Over the weekend, NPR was the latest news organization to see the iPad as the latest hook for the ongoing story about self-publishing (“iPad Could Help Self-Publishers Kick Open Doors,” by Laura Sydell). But, after speculating that the iPad’s fabulous full-color screen will make e-books sexy again, it’s pretty much the same story as usual: self-publishing gives authors a way to reach their audience without the intervention of those pesky New York publishers — and, sometimes, make way more money than they could have with a traditional publishing contract.
The authors cited are San Francisco Chronicle columnist Mark Morford, tech writer Tim Chou, and National Book Award finalist John Edgar Wideman, whose ISBN-free short-story collection, Briefs, is today’s Review of the Day on Booklist Online.
For writers who already have a wide audience and the means to reach that audience, self-publishing makes a lot more sense. But, unless they have a hot idea, good writing chops, and the time and ability to promote their work relentlessly, unknown writers are still likely to do better with the promotional apparatus of traditional publishers, even if marketing money is tighter than it once was. This is especially true in fiction: with traditional publishers and, yes, traditional review sources under siege, it’s getting harder to cut through the crap.
Interestingly, two of the most-heard complaints in stories like these are that publishers don’t shell out like they used to for fancy lunches and fancy hotels. But wouldn’t we castigate them if they weren’t making these appropriate responses to challenging economic times? And few self-published authors, it seems, really dream of staying self-published — after all, publishing is a lot of work, and writing is a lot more fun.
For all the value that I think traditional publishers provide, I do think they need to be thinking more boldly in order to compete with the groundswell of enthusiasm for doing it yourself. How will they do that? One way, perhaps, is to combat a perception voiced here by Lulu.com’s CEO Bob Young:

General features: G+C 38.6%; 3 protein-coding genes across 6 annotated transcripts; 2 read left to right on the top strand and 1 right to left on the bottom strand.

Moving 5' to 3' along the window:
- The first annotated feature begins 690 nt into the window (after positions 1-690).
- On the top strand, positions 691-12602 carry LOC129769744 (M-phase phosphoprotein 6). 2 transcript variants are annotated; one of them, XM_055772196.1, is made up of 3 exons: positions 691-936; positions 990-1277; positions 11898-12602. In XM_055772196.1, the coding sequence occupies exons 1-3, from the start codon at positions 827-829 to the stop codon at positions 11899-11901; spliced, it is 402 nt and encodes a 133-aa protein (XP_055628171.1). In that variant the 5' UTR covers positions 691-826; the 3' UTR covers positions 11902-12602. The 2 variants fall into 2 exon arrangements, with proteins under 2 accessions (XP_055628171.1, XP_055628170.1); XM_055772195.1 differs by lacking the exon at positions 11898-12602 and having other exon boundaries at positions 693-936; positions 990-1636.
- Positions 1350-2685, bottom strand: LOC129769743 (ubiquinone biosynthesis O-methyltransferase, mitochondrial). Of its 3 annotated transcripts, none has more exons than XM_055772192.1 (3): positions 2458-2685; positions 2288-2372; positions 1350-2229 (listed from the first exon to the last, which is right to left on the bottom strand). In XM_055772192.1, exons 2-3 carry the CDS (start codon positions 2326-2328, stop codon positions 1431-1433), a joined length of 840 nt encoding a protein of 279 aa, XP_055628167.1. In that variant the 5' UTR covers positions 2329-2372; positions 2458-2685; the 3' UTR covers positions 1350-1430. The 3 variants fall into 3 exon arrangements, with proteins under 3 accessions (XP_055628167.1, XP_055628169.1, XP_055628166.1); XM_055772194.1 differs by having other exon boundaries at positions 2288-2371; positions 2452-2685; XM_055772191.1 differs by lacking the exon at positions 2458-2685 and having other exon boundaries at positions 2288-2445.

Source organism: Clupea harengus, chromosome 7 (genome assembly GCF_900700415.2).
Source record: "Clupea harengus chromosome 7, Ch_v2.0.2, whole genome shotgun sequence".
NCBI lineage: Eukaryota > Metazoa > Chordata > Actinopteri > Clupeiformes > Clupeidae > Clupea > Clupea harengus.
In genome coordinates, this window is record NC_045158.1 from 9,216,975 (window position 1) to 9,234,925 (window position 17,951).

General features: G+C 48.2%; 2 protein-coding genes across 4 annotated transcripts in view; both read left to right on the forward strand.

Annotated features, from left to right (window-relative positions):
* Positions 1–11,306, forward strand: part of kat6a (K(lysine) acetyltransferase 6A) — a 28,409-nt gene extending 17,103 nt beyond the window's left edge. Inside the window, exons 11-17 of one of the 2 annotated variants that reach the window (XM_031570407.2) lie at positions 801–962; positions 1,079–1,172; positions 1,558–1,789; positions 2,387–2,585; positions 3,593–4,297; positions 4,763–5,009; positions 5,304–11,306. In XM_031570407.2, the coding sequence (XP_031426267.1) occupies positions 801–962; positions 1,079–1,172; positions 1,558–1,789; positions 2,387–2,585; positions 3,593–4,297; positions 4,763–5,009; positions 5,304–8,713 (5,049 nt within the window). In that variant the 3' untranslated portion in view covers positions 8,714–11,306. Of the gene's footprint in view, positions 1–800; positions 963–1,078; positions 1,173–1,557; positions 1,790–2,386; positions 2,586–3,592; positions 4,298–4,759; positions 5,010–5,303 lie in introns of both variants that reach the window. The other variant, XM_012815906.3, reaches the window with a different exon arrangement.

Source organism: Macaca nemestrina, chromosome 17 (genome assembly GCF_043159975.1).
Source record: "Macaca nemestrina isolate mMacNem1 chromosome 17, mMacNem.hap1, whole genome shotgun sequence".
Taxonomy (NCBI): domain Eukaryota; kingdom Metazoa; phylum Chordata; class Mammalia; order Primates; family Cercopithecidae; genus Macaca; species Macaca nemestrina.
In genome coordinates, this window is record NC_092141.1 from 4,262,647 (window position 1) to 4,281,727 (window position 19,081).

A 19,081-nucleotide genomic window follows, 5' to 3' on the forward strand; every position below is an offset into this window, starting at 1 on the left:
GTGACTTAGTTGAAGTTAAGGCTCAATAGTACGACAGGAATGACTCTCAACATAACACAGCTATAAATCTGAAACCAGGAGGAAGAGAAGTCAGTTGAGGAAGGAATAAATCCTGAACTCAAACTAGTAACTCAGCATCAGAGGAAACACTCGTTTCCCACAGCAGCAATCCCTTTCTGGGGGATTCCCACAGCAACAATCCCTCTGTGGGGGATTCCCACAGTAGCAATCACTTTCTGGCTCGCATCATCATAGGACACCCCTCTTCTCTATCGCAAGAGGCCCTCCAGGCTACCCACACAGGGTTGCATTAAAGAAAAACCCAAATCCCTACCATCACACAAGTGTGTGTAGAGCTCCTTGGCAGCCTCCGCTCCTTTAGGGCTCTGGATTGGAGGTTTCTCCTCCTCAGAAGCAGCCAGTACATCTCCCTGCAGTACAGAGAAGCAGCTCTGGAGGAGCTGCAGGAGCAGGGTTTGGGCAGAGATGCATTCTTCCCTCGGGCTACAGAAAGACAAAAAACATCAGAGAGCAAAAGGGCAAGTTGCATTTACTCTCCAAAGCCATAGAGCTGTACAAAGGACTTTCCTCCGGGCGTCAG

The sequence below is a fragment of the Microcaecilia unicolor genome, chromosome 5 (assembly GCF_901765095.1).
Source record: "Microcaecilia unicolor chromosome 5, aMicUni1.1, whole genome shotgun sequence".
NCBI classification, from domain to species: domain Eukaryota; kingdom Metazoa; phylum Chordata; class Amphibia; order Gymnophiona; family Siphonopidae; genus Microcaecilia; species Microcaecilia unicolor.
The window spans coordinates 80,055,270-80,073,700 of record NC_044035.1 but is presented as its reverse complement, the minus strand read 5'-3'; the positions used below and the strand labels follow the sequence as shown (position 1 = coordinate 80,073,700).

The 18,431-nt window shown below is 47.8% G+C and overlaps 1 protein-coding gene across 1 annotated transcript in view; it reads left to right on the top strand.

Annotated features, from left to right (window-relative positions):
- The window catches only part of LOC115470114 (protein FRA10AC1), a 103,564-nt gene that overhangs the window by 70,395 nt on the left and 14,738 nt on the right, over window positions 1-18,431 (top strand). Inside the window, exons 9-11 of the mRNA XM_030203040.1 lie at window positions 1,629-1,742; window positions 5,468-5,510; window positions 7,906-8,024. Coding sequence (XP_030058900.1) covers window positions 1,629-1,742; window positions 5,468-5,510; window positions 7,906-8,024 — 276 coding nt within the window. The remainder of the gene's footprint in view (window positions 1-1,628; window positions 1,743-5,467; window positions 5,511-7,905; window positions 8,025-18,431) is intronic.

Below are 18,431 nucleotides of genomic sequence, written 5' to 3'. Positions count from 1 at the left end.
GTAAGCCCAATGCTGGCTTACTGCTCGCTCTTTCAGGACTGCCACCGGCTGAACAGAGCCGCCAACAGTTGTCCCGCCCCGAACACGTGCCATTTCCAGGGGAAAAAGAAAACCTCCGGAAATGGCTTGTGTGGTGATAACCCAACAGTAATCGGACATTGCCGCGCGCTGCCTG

“If the Internet, as a medium, allows us to connect each of us with everyone else, why, as an author, can’t I get my book to my audience without having to ask the permission of the publishing industry?”
Publishers should not accept the B-movie casting as snooty gatekeepers but should strive to be seen as champions of the best books and authors. This will mean doing things differently, but it will be essential if they want to recapture writers’ and readers’ goodwill.
Another perception, voiced by consultant Michael Shatzkin, is that “The biggest thing that a publisher provides is the ability to put physical books on bookstore shelves.” That’s more true than it used to be, unfortunately. But what if publishers give themselves the role of finding and grooming talented writers — and then staying loyal to them when their first books aren’t bestsellers? To contributing resources and, crucially, enthusiasm to the world of books and letters? And, of course, to trimming wasteful spending practices when they do exist, in order to embrace dynamic new opportunities as they arise.
Personally, I think publishers could do a lot simply by publishing fewer books and allotting more resources to those books. Careful editing does make books better — a lot better — but even big publishers often do so little of it that they can’t claim much of an advantage over self-publishers. And, finally, it wouldn’t hurt to stop throwing money at the bestseller bait that is here today and remaindered tomorrow, either. A writer who publishes 20 modestly profitable books over a career should be seen as a greater asset than a politician’s girlfriend who dictates a salacious memoir.